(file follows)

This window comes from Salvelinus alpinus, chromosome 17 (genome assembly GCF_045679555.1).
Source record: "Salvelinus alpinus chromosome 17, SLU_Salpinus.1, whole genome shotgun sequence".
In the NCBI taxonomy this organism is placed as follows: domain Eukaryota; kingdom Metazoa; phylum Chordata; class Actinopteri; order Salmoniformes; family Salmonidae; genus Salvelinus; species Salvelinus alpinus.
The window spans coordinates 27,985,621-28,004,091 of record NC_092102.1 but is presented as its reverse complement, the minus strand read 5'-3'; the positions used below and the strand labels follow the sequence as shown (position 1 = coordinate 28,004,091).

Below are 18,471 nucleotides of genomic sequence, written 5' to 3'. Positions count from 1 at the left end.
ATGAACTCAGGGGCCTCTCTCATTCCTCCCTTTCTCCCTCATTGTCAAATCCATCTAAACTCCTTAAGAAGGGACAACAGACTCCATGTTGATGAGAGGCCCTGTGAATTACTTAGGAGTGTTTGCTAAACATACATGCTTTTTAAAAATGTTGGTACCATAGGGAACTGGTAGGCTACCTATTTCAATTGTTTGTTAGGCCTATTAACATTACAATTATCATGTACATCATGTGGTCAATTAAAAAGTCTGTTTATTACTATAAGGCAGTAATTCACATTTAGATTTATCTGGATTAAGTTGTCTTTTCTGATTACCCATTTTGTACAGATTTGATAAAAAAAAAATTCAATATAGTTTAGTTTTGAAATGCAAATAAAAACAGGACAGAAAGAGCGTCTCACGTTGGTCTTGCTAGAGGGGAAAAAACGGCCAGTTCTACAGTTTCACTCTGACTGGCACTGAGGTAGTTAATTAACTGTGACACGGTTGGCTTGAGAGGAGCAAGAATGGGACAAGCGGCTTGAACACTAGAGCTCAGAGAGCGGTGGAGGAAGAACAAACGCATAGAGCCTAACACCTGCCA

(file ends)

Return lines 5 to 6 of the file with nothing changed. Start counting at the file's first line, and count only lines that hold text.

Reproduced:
Below are 18,471 nucleotides of genomic sequence, written 5' to 3'. Positions count from 1 at the left end.
ATGAACTCAGGGGCCTCTCTCATTCCTCCCTTTCTCCCTCATTGTCAAATCCATCTAAACTCCTTAAGAAGGGACAACAGACTCCATGTTGATGAGAGGCCCTGTGAATTACTTAGGAGTGTTTGCTAAACATACATGCTTTTTAAAAATGTTGGTACCATAGGGAACTGGTAGGCTACCTATTTCAATTGTTTGTTAGGCCTATTAACATTACAATTATCATGTACATCATGTGGTCAATTAAAAAGTCTGTTTATTACTATAAGGCAGTAATTCACATTTAGATTTATCTGGATTAAGTTGTCTTTTCTGATTACCCATTTTGTACAGATTTGATAAAAAAAAAATTCAATATAGTTTAGTTTTGAAATGCAAATAAAAACAGGACAGAAAGAGCGTCTCACGTTGGTCTTGCTAGAGGGGAAAAAACGGCCAGTTCTACAGTTTCACTCTGACTGGCACTGAGGTAGTTAATTAACTGTGACACGGTTGGCTTGAGAGGAGCAAGAATGGGACAAGCGGCTTGAACACTAGAGCTCAGAGAGCGGTGGAGGAAGAACAAACGCATAGAGCCTAACACCTGCCA